Concrete Countertops – Finishing Touches

Thanks guys for all the kind comments on last weeks concrete countertops reveal! Also a big thanks to Apartment Therapy for sharing our project, and welcome to new readers from AP!

We’ve got a bit more housekeeping to do on the countertops before we’re done. After we brought them into the house, they needed to be installed, sealed & caulked.

This may sound like the boring parts, but they are the most important (seriously). If you don’t seal the countertops properly, they will stain and mark and you’ll be peeved. I think most people that give concrete countertops a bad rap, have skipped this important step, or didn’t use the right sealer.

Okay, lets get sealing! Now, you do not want to go out and buy a concrete patio sealer from the hardware store. A.) You won’t know how it will turn out, B.) it could wreck your protect and C.) It’s probably not foodsafe.  So just buy actual concrete counter sealer, m’kay?

We used Buddy Rhodes Satin Sealer cause its super easy to apply and works well.

Buddy Rhodes Satin Sealer
Buddy Rhodes Satin Sealer

After our counters dried a few more days (leave it a week if you can). We applied about 7 or 8 coats of sealer with a soft (clean) microfiber cloth.

I made a video of myself applying said sealer, then viewed it, and realized I maybe should have, oh I dunno, washed my hair, or changed out of my work clothes so that I didn’t look like a complete mess. So instead I give you a much better video of Buddy himself applying the sealer.

How do you know when to stop applying the sealer? Essentially when the surface of the concrete looks uniformly coated. Then do a test to see if it repels water (if the water beads up). If the water soaks in, you need more sealer (just wait for it to dry out first).

Our counters were a bit too wet when we first sealed them (and the sealer couldn’t soak in as much as it could have), so we ended up putting a few more coats of sealer on a week or so after when we noticed the counters were starting to absorb water.

You can also finish with a beeswax to add even more protection (only after your counters are super sealed).

Buddy Rhodes Beeswax
Buddy Rhodes Beeswax

After they were sealed and we were happy as clams, we attached the counters to the cabinets using some latex caulking w/ silicone. We lifted the countertops, squirted in some caulking (we used about a tube for the whole kitchen) and put the countertops in place and let everything dry.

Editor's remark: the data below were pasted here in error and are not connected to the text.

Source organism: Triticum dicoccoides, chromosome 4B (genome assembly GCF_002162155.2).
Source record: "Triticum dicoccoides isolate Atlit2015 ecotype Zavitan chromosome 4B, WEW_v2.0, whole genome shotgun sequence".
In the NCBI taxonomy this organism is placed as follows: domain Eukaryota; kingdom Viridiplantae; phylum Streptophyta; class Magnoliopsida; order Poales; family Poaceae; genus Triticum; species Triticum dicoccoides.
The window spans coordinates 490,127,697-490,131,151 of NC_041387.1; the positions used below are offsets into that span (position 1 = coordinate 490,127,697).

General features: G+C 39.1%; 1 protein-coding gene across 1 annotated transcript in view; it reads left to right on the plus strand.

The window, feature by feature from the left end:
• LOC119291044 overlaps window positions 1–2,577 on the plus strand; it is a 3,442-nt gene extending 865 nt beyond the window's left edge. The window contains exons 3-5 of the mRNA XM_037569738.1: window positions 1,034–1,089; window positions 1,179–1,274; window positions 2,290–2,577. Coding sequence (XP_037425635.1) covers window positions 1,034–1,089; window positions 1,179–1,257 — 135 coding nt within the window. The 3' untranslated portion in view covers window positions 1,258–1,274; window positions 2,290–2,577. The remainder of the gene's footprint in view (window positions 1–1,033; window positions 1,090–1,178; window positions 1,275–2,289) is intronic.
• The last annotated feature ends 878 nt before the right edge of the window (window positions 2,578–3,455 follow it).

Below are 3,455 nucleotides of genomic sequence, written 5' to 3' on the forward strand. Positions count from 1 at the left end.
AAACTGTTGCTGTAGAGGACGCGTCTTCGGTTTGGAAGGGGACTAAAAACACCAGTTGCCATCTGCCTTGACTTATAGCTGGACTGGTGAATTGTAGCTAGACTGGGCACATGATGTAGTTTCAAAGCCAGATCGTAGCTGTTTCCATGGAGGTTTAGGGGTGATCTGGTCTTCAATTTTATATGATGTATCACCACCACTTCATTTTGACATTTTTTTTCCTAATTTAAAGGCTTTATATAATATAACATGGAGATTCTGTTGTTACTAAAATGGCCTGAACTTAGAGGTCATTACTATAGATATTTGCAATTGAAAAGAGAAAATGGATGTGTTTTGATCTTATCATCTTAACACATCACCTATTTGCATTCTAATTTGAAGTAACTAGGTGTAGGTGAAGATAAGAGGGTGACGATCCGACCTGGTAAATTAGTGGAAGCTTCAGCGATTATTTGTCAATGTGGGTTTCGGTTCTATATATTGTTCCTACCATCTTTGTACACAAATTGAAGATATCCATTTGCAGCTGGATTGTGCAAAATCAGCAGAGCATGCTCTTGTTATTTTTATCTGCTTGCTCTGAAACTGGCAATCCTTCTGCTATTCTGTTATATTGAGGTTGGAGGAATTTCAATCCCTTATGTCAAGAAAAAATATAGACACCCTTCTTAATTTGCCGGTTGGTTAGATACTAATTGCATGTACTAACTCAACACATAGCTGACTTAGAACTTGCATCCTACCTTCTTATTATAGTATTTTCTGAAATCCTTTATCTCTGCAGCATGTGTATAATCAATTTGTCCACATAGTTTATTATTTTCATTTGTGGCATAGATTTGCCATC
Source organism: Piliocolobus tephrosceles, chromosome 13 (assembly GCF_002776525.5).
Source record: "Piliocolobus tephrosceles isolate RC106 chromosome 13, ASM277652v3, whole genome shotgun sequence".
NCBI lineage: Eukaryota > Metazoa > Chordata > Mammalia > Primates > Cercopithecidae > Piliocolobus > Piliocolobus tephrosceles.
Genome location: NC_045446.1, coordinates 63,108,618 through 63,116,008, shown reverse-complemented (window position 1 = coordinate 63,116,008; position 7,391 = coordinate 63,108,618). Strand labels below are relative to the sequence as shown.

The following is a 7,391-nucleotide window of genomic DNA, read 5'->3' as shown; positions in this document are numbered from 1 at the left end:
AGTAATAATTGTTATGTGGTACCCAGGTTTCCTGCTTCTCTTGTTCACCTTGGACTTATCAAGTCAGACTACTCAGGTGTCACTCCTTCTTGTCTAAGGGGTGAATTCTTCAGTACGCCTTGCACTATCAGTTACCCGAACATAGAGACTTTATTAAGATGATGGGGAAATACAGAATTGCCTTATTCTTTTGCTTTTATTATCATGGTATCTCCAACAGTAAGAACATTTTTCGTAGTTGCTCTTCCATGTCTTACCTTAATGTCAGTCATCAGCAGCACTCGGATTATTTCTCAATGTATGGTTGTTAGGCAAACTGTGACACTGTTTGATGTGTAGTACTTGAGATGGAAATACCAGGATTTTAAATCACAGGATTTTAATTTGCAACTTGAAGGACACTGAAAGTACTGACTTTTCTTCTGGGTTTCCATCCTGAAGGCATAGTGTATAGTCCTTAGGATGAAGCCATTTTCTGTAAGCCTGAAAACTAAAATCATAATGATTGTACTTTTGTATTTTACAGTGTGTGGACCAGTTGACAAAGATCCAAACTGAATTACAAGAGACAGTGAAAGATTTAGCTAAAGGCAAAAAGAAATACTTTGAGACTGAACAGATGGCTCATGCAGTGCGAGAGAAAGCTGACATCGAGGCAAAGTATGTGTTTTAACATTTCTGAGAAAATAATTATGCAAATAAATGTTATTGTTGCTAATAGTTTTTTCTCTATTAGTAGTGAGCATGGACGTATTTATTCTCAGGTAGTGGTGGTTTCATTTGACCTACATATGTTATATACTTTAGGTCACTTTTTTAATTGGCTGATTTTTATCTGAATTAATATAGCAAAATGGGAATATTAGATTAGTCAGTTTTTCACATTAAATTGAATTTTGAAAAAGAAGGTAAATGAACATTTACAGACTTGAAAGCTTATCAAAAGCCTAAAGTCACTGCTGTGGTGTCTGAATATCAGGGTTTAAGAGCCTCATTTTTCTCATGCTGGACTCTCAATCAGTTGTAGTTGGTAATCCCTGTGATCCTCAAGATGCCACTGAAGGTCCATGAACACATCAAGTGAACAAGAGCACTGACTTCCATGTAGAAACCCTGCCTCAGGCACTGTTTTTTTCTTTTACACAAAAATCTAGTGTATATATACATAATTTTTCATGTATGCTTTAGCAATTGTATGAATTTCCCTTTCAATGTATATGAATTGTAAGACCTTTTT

Attaching Countertops to cabinets
Attaching Countertops to cabinets (sorry for the blurry photo!)

Then we caulked the countertop edges where they met the wall and cabinets.

Do NOT put regular masking tape on your countertops while caulking. Regular masking tape can react with your sealer and cause huge problems (aka chemical weld). You NEED to use a concrete sealer safe tape. This one is well priced, works great and easy to find at your local big box hardware store:

DC Blue Concrete Masking Tape (safe for your sealer!)
DC Blue Concrete Masking Tape (safe for your sealer!)

Why is this so important:

Listen to the tape packaging, it knows its stuff
Listen to the tape packaging, it knows its stuff

“Features a specially formulated adhesive to prevent chemical weld resulting in sealer failure”

So yeah, don’t mess up your concrete by being a cheap-o and using regular tape.

Tape off your countertop & cabinets/sink with the concrete tape, and tape off your walls with regular masking tape, and apply your caulking.

Concrete safe tape applied to countertop & cabinet. Note that I did not use the concrete tape on the walls. Use regular painters tape for the walls.
Concrete safe tape applied to countertop & cabinet.

Smooth the caulking out, remove excess caulk, and then remove the tape & let dry.

Caulking Applied
Caulking Applied
Tape removed
Tape removed

At this point in time I actually started letting people touch the countertops, and even look at them!

The concrete is not indestructible. You still need to take care of it, and try to prevent stains. Aka don’t go cutting lemons on the countertop, and clean up oil after it splatters or spills. Oils & acids are the nemesis of almost all natural stone, and concrete is not exempt from that. Clean up spills, and don’t leave things hanging about, and your countertops will do just fine.

I am an avid cook, and usually have olive oil & balsamic close at hand. I used a small ceramic tray to hold my oft used bottles, to prevent possible rings forming on the countertops over time. (I can never manage NOT to drip oil down the side of a bottle!).

Use a tray to hold oil or vinegar (oil & vinegar are the arch nemesis to stone counters)

This project is part of Project Concrete Countertops. Make sure you check out the rest of the series starting with Concrete Countertops – The Mix, The Templates, The Forms, The Pour, Fill & Sand & The Reveal.

Buddy Rhodes

*We were gifted some (awesome) Buddy Rhodes Concrete Products, but all opinions are our own!